Sex: The guy with the sinister prosthesis has an intimate encounter with two other people inside a blanket fort. I always like the blanket-fort method of showing sex onstage, it hints appropriately while allowing actors not to have to do anything they're uncomfortable with. At some point in this process the sinister prosthesis is removed for the first time, which I expect symbolizes something about human connection.

Sunrise: The characters who have previously just had sex emerge from the building and now seem to have a difference of opinion about whether the sunrise is just normal, or whether the earth is actually falling into the sun. Eventually all the characters are onstage being distressed, along with the music and the lighting -- again, really cool light effects here, especially the final overwhelming projection of light followed by and darkness.

It's a one-hour show without intermission, which we all agreed afterwards was for the best; the deeply weird mood and atmosphere would have been difficult to slip back into if one could get up in the middle to go to the bathroom. For those of you who have actually read Dhalgren, I will leave you with [personal profile] aamcnamara's sum-up: "It was a strange experience, but honestly could have been stranger."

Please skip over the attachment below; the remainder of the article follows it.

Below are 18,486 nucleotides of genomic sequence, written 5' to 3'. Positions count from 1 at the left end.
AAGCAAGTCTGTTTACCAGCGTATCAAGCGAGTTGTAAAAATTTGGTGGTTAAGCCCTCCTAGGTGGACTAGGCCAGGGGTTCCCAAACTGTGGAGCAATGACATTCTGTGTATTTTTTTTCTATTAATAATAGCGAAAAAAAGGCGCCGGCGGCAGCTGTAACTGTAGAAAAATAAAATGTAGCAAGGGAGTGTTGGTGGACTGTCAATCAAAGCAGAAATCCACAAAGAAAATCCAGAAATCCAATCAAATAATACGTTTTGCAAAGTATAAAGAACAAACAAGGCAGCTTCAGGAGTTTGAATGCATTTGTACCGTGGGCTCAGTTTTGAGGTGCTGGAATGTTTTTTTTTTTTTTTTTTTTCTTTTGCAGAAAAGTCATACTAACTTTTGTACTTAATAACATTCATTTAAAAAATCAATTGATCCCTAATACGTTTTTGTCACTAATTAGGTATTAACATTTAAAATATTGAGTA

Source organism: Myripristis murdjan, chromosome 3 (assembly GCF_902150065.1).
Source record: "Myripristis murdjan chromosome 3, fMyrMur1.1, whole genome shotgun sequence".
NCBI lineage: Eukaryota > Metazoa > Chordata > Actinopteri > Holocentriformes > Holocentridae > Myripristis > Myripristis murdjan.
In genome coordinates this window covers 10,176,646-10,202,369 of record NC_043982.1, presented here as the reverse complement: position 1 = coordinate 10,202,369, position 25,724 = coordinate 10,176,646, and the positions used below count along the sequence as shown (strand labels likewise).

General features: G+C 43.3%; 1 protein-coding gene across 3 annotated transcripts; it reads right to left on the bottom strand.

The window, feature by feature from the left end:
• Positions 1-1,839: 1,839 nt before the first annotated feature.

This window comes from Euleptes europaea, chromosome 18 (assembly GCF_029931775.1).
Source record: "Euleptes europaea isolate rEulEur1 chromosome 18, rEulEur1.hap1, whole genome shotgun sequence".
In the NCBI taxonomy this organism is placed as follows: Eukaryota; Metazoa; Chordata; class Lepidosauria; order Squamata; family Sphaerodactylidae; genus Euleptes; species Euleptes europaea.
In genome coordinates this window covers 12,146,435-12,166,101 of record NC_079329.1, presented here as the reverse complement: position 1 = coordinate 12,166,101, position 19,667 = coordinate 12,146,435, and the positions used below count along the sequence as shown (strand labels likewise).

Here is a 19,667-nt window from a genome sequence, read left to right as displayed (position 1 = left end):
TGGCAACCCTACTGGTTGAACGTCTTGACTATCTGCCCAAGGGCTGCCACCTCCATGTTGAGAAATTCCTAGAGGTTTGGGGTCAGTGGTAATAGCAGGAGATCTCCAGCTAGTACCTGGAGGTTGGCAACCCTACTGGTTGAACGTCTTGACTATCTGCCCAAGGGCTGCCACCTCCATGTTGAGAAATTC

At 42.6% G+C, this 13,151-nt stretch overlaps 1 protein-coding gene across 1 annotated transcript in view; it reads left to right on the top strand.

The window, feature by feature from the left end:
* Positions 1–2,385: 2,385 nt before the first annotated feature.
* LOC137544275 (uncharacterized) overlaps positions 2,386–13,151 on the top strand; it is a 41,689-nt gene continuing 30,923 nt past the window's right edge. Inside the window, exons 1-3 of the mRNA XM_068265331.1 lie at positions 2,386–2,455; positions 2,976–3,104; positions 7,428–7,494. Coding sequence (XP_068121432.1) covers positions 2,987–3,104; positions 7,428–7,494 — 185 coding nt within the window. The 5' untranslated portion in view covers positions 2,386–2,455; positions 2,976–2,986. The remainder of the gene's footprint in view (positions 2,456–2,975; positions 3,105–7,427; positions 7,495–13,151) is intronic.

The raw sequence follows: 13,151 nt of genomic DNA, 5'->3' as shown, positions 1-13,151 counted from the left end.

It's six years since I quit my PhD

Jun. 25th, 2017 03:57 pm
happydork: A graph-theoretic tree in the shape of a dog, with the caption "Tree (with bark)" (Default)
[personal profile] happydork
It’s nearly six years to the day since I got on a jet plane and flew away from the wreckage of my attempted PhD.

Quitting my PhD was the second best decision of my life (the best was marrying [personal profile] such_heights) and has brought me so much joy, happiness, and personal fulfilment.

I think a lot, on and off, about whether there’s anything that could have helped me quit it sooner. I suspect probably not, to be honest — all anyone could do was what they did do, which was love me, support me, and welcome me back with open arms when I did finally come home.

But for my past self, the one who got on that plane weighed down with ambivalence, here are a few things I’m glad you’ll learn:


Thoughts for a quitter )

(no subject)

Jun. 24th, 2017 05:08 pm
skygiants: Jadzia Dax lounging expansively by a big space window (daxanova)
[personal profile] skygiants
Our adventures with Star Wars: The Clone Wars continue! Though, alas, those of many of our clone buddies do not.

Episodes 11-20 of Season 1 under the cut )

Jane the Virgin... and Friends

NSFW Jun. 23rd, 2017 01:18 pm
petra: Text: "There's nothing magic about words," he said. "They just do things if you say them right." (DWJ - Nothing magic about words)
[personal profile] petra
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Bingo card for me

NSFW Jun. 23rd, 2017 10:40 am
petra: Barbara Gordon smiling knowingly (Default)
[personal profile] petra